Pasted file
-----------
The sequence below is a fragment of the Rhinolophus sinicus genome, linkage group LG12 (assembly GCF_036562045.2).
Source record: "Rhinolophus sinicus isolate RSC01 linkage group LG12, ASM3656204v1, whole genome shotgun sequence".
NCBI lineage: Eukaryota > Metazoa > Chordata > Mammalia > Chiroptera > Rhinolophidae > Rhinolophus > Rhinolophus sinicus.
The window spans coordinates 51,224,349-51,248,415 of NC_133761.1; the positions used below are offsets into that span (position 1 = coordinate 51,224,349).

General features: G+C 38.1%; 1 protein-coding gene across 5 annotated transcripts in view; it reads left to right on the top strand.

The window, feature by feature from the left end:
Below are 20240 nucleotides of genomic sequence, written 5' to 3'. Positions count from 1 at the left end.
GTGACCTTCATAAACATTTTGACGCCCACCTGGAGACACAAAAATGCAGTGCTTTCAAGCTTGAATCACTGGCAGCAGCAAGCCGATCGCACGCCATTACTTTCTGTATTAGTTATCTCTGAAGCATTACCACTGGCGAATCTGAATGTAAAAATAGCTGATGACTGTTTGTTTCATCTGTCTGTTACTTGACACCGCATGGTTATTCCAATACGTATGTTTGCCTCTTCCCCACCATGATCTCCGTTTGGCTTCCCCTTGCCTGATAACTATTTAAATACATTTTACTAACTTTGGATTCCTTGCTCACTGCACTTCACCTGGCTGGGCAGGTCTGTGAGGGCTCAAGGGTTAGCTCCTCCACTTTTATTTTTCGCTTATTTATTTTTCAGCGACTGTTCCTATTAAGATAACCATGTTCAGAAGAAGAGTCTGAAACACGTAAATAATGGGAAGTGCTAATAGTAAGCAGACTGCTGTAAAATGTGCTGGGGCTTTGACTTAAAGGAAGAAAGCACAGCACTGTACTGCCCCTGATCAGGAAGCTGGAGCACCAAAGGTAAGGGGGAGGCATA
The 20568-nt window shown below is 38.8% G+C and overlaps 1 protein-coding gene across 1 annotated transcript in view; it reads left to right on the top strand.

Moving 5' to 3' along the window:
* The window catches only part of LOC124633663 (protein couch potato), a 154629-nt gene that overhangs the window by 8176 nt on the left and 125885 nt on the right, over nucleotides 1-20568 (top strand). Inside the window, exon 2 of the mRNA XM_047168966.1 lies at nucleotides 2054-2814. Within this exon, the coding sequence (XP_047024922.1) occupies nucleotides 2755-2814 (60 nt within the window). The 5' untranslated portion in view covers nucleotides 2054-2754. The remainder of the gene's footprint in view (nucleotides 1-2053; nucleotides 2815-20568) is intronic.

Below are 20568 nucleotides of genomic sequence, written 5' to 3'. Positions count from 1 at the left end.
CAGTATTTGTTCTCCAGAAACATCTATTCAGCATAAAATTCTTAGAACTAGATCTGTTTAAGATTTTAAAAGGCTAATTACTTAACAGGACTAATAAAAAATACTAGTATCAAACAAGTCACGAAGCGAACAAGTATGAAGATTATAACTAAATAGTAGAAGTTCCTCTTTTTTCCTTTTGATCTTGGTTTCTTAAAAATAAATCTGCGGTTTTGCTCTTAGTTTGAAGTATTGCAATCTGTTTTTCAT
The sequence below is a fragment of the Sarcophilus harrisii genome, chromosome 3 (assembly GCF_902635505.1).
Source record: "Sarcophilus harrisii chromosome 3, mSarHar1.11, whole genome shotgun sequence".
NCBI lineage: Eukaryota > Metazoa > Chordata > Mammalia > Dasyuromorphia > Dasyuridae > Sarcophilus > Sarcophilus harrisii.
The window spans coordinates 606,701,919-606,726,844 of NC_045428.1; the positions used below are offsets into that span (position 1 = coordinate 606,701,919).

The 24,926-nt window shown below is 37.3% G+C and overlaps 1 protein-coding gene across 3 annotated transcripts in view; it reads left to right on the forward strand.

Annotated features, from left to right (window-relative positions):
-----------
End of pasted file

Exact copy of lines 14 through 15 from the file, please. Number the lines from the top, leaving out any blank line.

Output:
The sequence below is a fragment of the Sarcophilus harrisii genome, chromosome 3 (assembly GCF_902635505.1).
Source record: "Sarcophilus harrisii chromosome 3, mSarHar1.11, whole genome shotgun sequence".